Now R6, per Figure 3, receives traffic over both SPT as well as RPT. This is detected by an Incoming Interface Mismatch event that occurs on R6. It should not forward traffic from both trees onto the LAN. It picks the traffic on SPT and forwards it on the LAN.

Also, since the SPT has been formed, it wants to prune the shared tree. Towards this, R6 sends a (*,G) + (S,G, RPT_Prune) message towards RP as shown in Figure 4. This indicates to the RP that the listener is interested in traffic for this group G. However, since it has joined SPT for this particular source S, RP skips forwarding traffic from this source S. If any other source comes alive, say S2, RP forwards the traffic on the shared tree.

Figure 4: Prune the Shared Tree
Prune the Shared Tree

On hearing the S,G,RPT_Prune, RP prunes its (S,G) tree that went over R2 and R1. Also, periodically R1 refreshes the aliveness of the source to the RP by sending NULL registers, therefore the PIM Register message will just have the information that this S, G is alive. No data packets will be sent.

IGMP Leave and PIM Prune

When a host is no longer interested in traffic for group G, it sends out an IGMP Leave for the group. This results in the PIM device, sending out a PIM Prune to cancel out the earlier sent PIM Join.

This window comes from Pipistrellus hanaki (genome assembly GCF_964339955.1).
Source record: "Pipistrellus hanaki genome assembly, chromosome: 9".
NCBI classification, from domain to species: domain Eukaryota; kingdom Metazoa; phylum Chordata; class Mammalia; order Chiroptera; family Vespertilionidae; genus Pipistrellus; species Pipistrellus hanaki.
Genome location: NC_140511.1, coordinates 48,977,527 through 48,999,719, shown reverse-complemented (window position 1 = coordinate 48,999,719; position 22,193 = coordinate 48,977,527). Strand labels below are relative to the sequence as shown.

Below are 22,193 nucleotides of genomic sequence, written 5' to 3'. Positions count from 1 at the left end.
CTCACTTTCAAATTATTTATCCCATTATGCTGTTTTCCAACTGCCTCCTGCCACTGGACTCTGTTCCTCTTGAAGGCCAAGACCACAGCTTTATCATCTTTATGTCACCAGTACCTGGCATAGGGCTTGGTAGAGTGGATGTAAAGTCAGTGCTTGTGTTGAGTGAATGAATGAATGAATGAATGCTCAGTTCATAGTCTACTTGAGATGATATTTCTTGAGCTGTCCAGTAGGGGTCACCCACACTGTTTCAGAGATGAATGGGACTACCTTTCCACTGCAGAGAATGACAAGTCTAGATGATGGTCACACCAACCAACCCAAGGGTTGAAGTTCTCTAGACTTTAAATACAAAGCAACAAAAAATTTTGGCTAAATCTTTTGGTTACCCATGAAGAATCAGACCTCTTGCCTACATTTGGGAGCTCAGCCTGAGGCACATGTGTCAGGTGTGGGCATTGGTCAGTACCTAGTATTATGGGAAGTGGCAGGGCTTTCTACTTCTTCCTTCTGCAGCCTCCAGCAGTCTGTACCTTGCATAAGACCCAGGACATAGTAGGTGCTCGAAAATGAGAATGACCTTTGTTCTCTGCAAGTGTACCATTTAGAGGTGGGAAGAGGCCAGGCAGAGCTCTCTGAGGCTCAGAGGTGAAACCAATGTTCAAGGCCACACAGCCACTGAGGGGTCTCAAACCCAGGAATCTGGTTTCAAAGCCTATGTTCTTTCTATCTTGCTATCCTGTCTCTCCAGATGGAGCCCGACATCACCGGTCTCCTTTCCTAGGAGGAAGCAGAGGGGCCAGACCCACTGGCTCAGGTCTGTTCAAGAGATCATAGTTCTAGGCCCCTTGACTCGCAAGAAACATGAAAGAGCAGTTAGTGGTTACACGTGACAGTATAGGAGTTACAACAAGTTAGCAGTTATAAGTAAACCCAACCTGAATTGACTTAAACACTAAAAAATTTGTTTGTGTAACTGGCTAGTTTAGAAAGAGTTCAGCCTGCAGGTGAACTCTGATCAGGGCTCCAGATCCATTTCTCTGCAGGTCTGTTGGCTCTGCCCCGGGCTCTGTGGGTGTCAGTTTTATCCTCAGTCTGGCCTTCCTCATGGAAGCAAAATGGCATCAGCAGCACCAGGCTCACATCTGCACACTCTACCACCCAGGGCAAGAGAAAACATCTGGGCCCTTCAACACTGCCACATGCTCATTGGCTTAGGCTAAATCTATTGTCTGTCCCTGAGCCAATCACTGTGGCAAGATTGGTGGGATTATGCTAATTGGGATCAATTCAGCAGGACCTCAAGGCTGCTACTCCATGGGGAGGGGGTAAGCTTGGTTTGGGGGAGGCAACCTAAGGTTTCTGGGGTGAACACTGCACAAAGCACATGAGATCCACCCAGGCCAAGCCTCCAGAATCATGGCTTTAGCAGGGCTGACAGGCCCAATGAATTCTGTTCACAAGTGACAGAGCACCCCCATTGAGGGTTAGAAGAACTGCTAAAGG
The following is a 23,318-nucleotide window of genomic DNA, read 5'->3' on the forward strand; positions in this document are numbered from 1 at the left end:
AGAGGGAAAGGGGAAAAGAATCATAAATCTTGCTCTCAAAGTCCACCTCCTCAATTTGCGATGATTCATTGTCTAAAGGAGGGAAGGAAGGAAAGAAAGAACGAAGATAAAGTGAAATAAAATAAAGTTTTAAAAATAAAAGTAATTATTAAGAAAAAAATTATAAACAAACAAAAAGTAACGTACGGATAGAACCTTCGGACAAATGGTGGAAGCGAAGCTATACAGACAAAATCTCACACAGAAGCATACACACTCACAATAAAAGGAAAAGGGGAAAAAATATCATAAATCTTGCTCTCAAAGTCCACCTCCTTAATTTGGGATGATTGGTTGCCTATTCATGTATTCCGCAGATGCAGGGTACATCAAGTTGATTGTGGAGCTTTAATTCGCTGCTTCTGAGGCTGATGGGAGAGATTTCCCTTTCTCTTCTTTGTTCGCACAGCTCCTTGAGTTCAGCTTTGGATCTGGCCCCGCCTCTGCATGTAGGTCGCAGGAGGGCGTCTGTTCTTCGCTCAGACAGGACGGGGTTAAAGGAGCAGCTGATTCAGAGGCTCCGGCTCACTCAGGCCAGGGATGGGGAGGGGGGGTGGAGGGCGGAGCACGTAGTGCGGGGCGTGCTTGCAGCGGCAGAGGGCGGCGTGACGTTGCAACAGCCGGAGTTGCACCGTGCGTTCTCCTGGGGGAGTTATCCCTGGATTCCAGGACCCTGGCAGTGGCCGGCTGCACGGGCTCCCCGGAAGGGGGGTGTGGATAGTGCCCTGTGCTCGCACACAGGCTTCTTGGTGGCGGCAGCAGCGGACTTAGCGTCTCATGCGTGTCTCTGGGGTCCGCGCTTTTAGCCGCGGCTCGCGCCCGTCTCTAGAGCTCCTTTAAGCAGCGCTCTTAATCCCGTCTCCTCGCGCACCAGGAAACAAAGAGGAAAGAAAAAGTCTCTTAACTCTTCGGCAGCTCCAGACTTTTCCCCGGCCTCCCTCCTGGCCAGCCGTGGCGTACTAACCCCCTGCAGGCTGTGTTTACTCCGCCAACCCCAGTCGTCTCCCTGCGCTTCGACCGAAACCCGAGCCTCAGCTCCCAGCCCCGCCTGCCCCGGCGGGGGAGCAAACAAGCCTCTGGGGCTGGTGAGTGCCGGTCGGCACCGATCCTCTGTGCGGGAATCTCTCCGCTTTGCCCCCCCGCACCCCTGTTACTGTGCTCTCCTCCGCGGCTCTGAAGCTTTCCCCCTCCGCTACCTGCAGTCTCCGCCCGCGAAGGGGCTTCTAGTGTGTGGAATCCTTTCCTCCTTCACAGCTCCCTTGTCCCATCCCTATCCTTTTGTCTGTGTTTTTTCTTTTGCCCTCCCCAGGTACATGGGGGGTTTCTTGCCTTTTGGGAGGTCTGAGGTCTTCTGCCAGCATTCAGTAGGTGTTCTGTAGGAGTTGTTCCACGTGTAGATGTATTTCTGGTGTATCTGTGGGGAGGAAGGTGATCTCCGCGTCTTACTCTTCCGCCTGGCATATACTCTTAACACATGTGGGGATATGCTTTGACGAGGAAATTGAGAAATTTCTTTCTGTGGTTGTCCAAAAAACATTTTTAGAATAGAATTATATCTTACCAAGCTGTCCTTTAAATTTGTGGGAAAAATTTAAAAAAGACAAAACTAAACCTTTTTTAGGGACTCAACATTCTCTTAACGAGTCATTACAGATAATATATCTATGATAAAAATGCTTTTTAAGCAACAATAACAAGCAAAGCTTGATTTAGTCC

PIM-ASM Summary

These are the procedures for PIM-ASM.

Phew! Too much detail in too short a time. If this seemed overwhelming, take heart that we will quickly describe PIM-SSM and that should keep things simple. This section on PIM-ASM was included for the sake of providing some relevant background that may be helpful in understanding later chapters. If you don’t fully understand the procedures, you should still be in good shape because this book mainly deals with multicast in Layer 2.


We just explored PIM-ASM and its procedures, so now let’s explore PIM-SSM, which is simpler in terms of procedures. In Figure 5 the listener sends an IGMPv3 report. This report has the information on both Group and Source, so R6 can simply send the (S,G) Join towards the source to R4. R4 sends (S,G) towards R1.

Figure 5: PIM-SSM

Later, when traffic starts, R1 forwards the traffic towards R4, and R4 in turn forwards traffic towards R6. There is only the source tree. R6 forwards the traffic to listeners on the LAN.